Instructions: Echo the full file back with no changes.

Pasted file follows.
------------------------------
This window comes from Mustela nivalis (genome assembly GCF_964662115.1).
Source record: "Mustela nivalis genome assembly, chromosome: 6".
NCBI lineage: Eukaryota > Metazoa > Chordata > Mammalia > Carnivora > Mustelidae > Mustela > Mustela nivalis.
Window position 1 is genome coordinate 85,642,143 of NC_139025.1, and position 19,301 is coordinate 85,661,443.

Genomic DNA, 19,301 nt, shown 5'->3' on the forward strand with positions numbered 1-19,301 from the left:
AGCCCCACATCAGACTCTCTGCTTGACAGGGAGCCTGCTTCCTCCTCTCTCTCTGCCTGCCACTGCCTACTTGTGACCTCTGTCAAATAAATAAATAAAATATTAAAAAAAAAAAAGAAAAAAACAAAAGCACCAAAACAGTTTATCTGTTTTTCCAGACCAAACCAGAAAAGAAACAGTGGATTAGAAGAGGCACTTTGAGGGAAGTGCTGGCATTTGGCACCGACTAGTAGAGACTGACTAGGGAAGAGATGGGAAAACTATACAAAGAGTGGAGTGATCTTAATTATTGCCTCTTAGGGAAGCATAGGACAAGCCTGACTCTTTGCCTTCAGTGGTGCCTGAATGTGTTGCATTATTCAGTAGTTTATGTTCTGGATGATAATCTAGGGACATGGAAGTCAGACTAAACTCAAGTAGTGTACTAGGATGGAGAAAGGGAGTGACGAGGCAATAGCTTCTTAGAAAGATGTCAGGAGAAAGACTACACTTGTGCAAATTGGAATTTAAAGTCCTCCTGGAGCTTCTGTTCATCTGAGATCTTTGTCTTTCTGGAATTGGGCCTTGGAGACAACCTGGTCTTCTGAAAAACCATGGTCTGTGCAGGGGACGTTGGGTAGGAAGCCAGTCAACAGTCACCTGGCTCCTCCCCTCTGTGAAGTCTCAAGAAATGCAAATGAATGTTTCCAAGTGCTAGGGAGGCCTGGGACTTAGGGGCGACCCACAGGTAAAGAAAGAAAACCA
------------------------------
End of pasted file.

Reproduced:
This window comes from Mustela nivalis (genome assembly GCF_964662115.1).
Source record: "Mustela nivalis genome assembly, chromosome: 6".
NCBI lineage: Eukaryota > Metazoa > Chordata > Mammalia > Carnivora > Mustelidae > Mustela > Mustela nivalis.
Window position 1 is genome coordinate 85,642,143 of NC_139025.1, and position 19,301 is coordinate 85,661,443.

Genomic DNA, 19,301 nt, shown 5'->3' on the forward strand with positions numbered 1-19,301 from the left:
AGCCCCACATCAGACTCTCTGCTTGACAGGGAGCCTGCTTCCTCCTCTCTCTCTGCCTGCCACTGCCTACTTGTGACCTCTGTCAAATAAATAAATAAAATATTAAAAAAAAAAAAGAAAAAAACAAAAGCACCAAAACAGTTTATCTGTTTTTCCAGACCAAACCAGAAAAGAAACAGTGGATTAGAAGAGGCACTTTGAGGGAAGTGCTGGCATTTGGCACCGACTAGTAGAGACTGACTAGGGAAGAGATGGGAAAACTATACAAAGAGTGGAGTGATCTTAATTATTGCCTCTTAGGGAAGCATAGGACAAGCCTGACTCTTTGCCTTCAGTGGTGCCTGAATGTGTTGCATTATTCAGTAGTTTATGTTCTGGATGATAATCTAGGGACATGGAAGTCAGACTAAACTCAAGTAGTGTACTAGGATGGAGAAAGGGAGTGACGAGGCAATAGCTTCTTAGAAAGATGTCAGGAGAAAGACTACACTTGTGCAAATTGGAATTTAAAGTCCTCCTGGAGCTTCTGTTCATCTGAGATCTTTGTCTTTCTGGAATTGGGCCTTGGAGACAACCTGGTCTTCTGAAAAACCATGGTCTGTGCAGGGGACGTTGGGTAGGAAGCCAGTCAACAGTCACCTGGCTCCTCCCCTCTGTGAAGTCTCAAGAAATGCAAATGAATGTTTCCAAGTGCTAGGGAGGCCTGGGACTTAGGGGCGACCCACAGGTAAAGAAAGAAAACCA